For some reason I’ve been thinking about the leftovers from that big ol’ supper miracle that Jesus fixed by the side of the lake. 12 baskets filled with leftovers after feeding 5,000 hungry men, not to mention the women and kiddos. He did all that from the 2 fish and 5 loaves he had to work with.
The past few weeks I’ve been drawn to read and reread this story. What has struck me most was not the miracle itself but the directions before hand. He told these starving but committed folks to “sit down on the grass”. He didn’t say run into the village, grab a bite and come back. He made this miracle meal and then served it up. This was grace from start to finish. All they had to do was sit down and eat.
Because he had compassion on them.
You know, Jesus is good like that. Sometimes He just asks us to sit our booties down right where we are at, open our mouths and be fed. And there is such an abundance in this gift of grace that there is always available more than what we can eat. Overwhelming and overflowing into 12 baskets of grace.
This miracle can still happen. It happened this past weekend in Dallas at the first Hope Spoken conference. Abby and I had purchased tickets when they first announced this new event, primarily because our favorite author was keynoting. That and the fact that story language was woven all through the description of what was being promised.
And I’m kind of a fan of story and all the lovely things that go with.
We went into the weekend with zero expectations, which is a miracle in itself. So glad to have a treasured weekend together to catch up, we didn’t care if they just had us sit around and read the phonebook. (insert shameless Names and Numbers shoutout!)
So to say that Hope Spoken vastly exceeded our expectations is an understatement. Through the stories of women willing to share, this weekend was about providing a glimpse of a bigger glory, a vision of what could be in the lives of everyone who participated.
A team of extremely talented young women dared to plan a weekend that would bring glory to God and provide an environment for vulnerable storytelling. It. Was. Amazing.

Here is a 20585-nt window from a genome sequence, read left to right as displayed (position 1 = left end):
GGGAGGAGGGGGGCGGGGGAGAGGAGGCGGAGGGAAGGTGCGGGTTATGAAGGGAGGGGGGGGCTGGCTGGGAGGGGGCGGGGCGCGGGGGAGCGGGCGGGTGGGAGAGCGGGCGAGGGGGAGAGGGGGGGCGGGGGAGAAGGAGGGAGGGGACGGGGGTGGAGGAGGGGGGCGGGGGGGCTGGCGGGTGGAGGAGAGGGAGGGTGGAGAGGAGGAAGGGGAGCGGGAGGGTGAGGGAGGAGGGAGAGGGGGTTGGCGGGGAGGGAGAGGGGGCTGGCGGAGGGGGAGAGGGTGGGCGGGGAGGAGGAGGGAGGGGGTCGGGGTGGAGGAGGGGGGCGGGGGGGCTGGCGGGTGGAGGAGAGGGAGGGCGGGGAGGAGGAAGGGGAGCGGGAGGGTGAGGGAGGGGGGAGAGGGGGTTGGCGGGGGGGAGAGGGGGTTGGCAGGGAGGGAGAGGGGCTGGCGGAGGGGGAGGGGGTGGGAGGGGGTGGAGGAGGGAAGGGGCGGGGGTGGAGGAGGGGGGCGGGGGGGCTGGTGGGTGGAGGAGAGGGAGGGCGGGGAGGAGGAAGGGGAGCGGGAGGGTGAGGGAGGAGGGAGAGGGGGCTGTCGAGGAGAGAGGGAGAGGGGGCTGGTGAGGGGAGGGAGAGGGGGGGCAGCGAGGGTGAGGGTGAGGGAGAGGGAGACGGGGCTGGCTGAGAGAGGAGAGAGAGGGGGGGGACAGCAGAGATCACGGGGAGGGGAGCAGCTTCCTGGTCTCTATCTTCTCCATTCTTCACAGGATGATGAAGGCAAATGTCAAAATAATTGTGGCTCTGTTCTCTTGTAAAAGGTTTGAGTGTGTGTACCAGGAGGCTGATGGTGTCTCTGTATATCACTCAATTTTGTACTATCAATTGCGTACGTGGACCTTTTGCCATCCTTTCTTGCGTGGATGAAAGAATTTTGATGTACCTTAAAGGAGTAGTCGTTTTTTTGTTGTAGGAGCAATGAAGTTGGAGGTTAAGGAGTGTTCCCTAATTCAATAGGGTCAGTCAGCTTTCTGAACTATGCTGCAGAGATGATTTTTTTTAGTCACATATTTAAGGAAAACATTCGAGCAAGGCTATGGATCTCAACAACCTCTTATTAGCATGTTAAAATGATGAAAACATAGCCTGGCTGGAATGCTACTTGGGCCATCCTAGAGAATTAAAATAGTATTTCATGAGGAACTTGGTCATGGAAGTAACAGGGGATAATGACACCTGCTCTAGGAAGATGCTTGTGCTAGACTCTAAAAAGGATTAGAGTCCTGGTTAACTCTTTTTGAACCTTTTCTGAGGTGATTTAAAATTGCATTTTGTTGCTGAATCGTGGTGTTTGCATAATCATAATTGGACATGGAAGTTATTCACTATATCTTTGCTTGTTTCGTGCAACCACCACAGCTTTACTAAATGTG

Think more retreat than conference, filled with familiar bloggers and a few authors and a collection of gals willing to fly in from the far corners of our country to show up and get real with like-minded strangers. Many we met had the courage to show up alone. But this was the kind of gathering that didn’t allow any one to stay alone long.
We learned quickly that not only would we have the chance to meet the people whose blogs we’d been reading, but we’d have a chance to sit around a table and visit. It was sort of like catching up with friends you hadn’t seen in a while. It was surreal and incredible and encouraging.
Everyone has a story. That truly was the theme and they figured out a way for us to hear as many of those stories as possible. Of course the highlight, to be honest, was hearing Shauna speak such truth about a life with “more love and less hustle”. There were main speakers and smaller breakout speakers and then small groups of 10 or so.
Simply put this was a storytelling event. We listened hard and spoke our own. Validating hard, yucky stories that had been redeemed. Rejoicing with those who had walked serious stories of sorrow. Marveling in brokenness restored. Reveling in those who dare to live a radical “get down in the gutter with people” kind of love. Yeah I’m talking about you Shannen (Be small! Embrace the weird! Be courageously foolish!)
Lots of laughter and lots of tears.
How does something like this happen in a setting where I only knew one person? Well, turns out that when you call women together, who love the same miracle producing Jesus and aren’t afraid to run hard after him, it becomes quite a beautiful affair.
We came. We sat down on the grass. And boy did we ever eat!
There were no three-point “how-to” talks. Not a power point in the joint. This experience confirmed everything I’ve known and wrote about the power of story.
I was able to chew and process for 7 hours on the way home to quickly reconnect with my out-of-state inlaws who I’d left with my family for the weekend. Whoops! I started thinking about what the cute chalkboard title would be for my talk if I had been asked to speak.
I realize that the majority of my stories connect in sort of quiet, small places. Some of the dearest stories of my heart deal with the children and families I work with as a speech pathologist. Others involve my children and marriage. Some stories are happening in church family relationships and new adventures that, just because of their nature, need quietness, not publication or a platform.
But that makes them no less important just because I cannot stand up and speak about them or even write about them. They require anonymity except to the parties involved. And this weekend taught me that I’m more OK with that than ever.
I understand and am content that those stories are very much on the radar and heart of my Storyteller. And that is what matters. He sees He knows and I need to warrior on in the small.
I am so grateful for the fresh wind of innovative, creative, risk-taking believers that dare to follow God into the storyline He has written for them. It makes us all more courageous.